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Journal of Pediatric Orthopaedics:
doi: 10.1097/BPO.0b013e31829b2d75

Simple Steps to Minimize Spine Infections in Adolescent Idiopathic Scoliosis

Myung, Karen S. MD, PhD*; Glassman, David M. MD; Tolo, Vernon T. MD*; Skaggs, David L. MD, MMM*

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Background: To examine the surgical site infection (SSI) rates in patients undergoing posterior spinal fusion surgery for adolescent idiopathic scoliosis (AIS) after implementation of a change in antibiotic prophylaxis and intraoperative irrigation.

Methods: A retrospective review of all consecutive spinal fusions for AIS from 1996 to 2008 was performed. In 2003, 2 changes in our protocol were implemented: (1) routine antibiotic prophylaxis was changed from cefazolin alone to vancomycin and ceftazidime; (2) intraoperative irrigation technique was changed from bulb syringe to pulse lavage irrigation. We compared the rates of deep SSI requiring irrigation and debridement before institution of these changes (1996 to 2002) to the rates after these changes (2003 to 2008).

Results: Before the change in the antibiotic and lavage regimen, 261 spinal fusions were performed. Of these, 28/261 (11%) patients underwent irrigation and debridement for SSI. The most common infecting pathogen was coagulase-negative Staphylococcus aureus (47%). Between the years 2003 and 2008, 263 spinal fusions were performed. Only 2/263 (0.7%) patients underwent irrigation and debridement for SSI. This decrease in infection rate is highly significant (P<0.001).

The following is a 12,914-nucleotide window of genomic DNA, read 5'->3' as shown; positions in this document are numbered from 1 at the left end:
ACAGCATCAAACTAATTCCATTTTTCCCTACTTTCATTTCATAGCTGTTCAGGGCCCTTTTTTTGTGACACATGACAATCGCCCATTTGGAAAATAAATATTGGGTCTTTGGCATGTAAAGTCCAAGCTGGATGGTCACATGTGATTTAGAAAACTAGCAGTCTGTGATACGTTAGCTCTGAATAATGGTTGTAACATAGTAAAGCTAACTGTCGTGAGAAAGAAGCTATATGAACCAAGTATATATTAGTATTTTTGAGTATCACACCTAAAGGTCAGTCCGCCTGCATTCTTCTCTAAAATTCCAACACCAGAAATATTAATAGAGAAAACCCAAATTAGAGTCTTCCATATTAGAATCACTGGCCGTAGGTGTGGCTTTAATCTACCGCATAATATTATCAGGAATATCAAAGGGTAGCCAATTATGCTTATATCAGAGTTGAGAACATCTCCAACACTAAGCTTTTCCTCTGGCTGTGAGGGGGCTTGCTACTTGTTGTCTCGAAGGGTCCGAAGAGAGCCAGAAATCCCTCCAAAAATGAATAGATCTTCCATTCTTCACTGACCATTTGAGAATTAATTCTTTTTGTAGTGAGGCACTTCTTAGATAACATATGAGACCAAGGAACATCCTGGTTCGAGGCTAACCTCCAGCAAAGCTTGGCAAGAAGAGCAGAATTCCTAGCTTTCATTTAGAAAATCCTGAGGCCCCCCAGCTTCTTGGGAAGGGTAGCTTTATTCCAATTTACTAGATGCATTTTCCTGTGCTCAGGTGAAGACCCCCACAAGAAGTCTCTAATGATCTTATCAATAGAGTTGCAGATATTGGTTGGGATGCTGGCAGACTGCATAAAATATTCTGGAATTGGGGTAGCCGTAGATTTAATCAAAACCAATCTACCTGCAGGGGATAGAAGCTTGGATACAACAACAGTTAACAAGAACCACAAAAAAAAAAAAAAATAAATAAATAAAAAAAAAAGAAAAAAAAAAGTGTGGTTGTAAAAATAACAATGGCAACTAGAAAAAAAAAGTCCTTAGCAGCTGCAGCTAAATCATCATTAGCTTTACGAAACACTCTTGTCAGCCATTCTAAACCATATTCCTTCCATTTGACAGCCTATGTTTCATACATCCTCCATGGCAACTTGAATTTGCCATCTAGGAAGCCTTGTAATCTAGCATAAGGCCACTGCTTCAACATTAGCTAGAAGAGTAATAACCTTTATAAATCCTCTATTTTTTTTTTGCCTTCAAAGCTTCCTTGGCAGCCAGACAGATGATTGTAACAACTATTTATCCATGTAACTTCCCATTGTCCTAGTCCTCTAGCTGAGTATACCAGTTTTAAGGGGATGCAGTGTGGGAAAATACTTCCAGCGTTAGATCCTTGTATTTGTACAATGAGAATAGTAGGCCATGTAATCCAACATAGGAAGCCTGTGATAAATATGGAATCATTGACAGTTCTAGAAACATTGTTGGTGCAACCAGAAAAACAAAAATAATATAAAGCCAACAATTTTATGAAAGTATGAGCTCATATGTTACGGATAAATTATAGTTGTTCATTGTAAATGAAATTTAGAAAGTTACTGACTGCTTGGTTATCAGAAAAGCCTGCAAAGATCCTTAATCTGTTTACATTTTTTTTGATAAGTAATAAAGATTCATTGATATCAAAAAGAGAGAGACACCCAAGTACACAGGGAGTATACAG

Conclusions: Routine use of vancomycin and ceftazidime and pulsatile lavage for posterior spinal fusion in AIS patients decreased the rates of postoperative infection by 10 fold. As 2 variables were changed, it is impossible to know the relative effect of each. However, as spine infections can be so devastating, and the potential risks of these changes are small, we recommend both the new antibiotic and irrigation protocol.

Level of Evidence: Level III.

© 2014 by Lippincott Williams & Wilkins

The Pediatric Orthopaedic Society of North America (POSNA)
is a group of healthcare professionals, primarily pediatric orthopaedic surgeons, dedicated to advancing musculoskeletal care of children and adolescents. JPO is our official member journal. 
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